Front-end development has established itself as a separate discipline within the last decade. What was once an afterthought became an essential building block of the web. In the process. jQuery has been dethroned and its role often forgotten or ridiculed.
Let us all take a minute to remember jQuery, understand its impact and celebrate its legacy.
What did jQuery bring to the table?
Mending the incompatibilities
We take it for granted that things just work across different browsers, but back in the mid-2000s that wasn't always the case. With Internet Explorer reigning over the web, incompatible implementations were the reality of many web developers.
There were multiple ways to send an asynchronous network request. Event handling had its quirks on some browsers. Getting a DOM element's bounds was handled differently as well.
jQuery provided a unified API that checked for and mended those inconsistencies.
Selecting DOM elements
Before the introduction of the Selector API in 2013, selecting DOM elements by anything other than class, ID or tag name wasn't an easy task.
jQuery shipped with its powerful CSS selector engine, later branded as Sizzle. It made it possible to select almost any DOM element using a familiar CSS syntax. It even went on to inspire the standard Selector API.
It shipped with a vast array of perks, such as:
- Animation API
- Hiding and showing elements
- Event Delegation
- Chaining of DOM operations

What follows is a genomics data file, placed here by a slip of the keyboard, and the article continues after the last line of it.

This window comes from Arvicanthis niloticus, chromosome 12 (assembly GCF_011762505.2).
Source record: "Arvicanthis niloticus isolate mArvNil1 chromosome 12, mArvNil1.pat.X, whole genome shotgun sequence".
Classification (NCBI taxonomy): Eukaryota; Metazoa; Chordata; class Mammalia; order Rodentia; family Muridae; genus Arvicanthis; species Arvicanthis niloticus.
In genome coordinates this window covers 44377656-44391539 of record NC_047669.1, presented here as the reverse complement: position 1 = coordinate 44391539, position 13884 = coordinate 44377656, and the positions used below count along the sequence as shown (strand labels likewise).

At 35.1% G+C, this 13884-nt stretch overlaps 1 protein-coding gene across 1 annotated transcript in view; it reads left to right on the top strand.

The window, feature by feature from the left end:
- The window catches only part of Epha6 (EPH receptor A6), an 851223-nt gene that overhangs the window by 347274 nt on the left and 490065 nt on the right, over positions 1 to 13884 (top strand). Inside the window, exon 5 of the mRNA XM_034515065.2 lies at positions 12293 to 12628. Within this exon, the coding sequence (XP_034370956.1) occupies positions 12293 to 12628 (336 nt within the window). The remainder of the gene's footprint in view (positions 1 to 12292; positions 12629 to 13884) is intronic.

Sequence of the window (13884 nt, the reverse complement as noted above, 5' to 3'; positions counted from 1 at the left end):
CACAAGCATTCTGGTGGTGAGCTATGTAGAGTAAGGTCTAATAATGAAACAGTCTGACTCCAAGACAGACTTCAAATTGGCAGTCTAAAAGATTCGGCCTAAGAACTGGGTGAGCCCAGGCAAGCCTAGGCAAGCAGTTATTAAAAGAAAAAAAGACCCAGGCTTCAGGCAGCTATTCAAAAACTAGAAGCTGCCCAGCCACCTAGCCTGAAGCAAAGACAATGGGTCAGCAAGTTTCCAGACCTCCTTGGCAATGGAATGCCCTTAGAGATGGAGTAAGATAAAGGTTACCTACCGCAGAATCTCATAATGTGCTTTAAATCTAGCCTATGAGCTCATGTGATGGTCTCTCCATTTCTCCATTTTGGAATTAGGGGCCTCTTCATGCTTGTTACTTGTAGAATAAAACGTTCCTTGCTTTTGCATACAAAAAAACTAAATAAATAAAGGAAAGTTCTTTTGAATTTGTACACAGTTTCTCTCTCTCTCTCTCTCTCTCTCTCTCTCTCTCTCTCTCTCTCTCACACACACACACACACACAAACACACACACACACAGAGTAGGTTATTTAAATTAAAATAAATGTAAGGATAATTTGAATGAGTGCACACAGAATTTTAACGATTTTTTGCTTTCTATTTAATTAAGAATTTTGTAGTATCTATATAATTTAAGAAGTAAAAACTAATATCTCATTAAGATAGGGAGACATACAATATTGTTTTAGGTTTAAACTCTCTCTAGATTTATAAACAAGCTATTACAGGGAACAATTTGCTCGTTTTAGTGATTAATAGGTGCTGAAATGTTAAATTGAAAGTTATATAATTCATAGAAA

There's a plugin for that
Last and certainly not least, a complex ecosystem of third-party plugins formed around jQuery. From carousels to form error validation and parallax effects, all the cool kids were using a jQuery plugin for that.
Too big to fail?
jQuery was doing too many things at once. It was a hybrid, half-library half-framework, that kept on growing. It powered a large percentage of websites worldwide. Not only that, but it also contributed to the success of many other projects. WordPress, Bootstrap and Backbone.js are just a few examples.
The decline of jQuery correlates with that of Internet Explorer. The popularity of Firefox and Chrome meant browsers had to adhere closer to web standards. Long gone were the days when browsers would differentiate themselves by shipping proprietary features. Now they had to compete in other areas: performance, stability, security and privacy.
The proliferation of Webkit-based and later Chromium-based browsers gave a large portion of internet users a minimum set of capabilities that web developers could take for granted. While renegades like Safari still exist, the Web has moved on.
With incompatibilities less of an issue, web development moved on to greener pastures. DOM manipulation was no longer enough to create the kind of experiences that the Web wanted to deliver. Projects such as Angular.js, Ember.js and React were showing the world that fully-fledged web application are a reality.
jQuery felt suddenly outdated. While not all that shines is gold and the craze around single-page applications seems to be subsiding, there’s no denying that jQuery couldn’t keep up. Despite attempts at modernising, the writing was on the wall.
jQuery is not dead, however. It still powers many websites. As of September 2022, w3techs.com reports that 77.4% of websites worldwide use jQuery. That’s an impressive number, especially compared to a popular library such as React standing at 3% for the same period.
jQuery has had a considerable impact on the Web. Not only did it democratise front-end development, but also inspired numerous projects and successors. Influenced by jQuery and wanting to correct some of its antipatterns, a vast array of libraries and frameworks have emerged and helped shape the landscape of web development.
The best thing that jQuery has given us? It stopped being needed.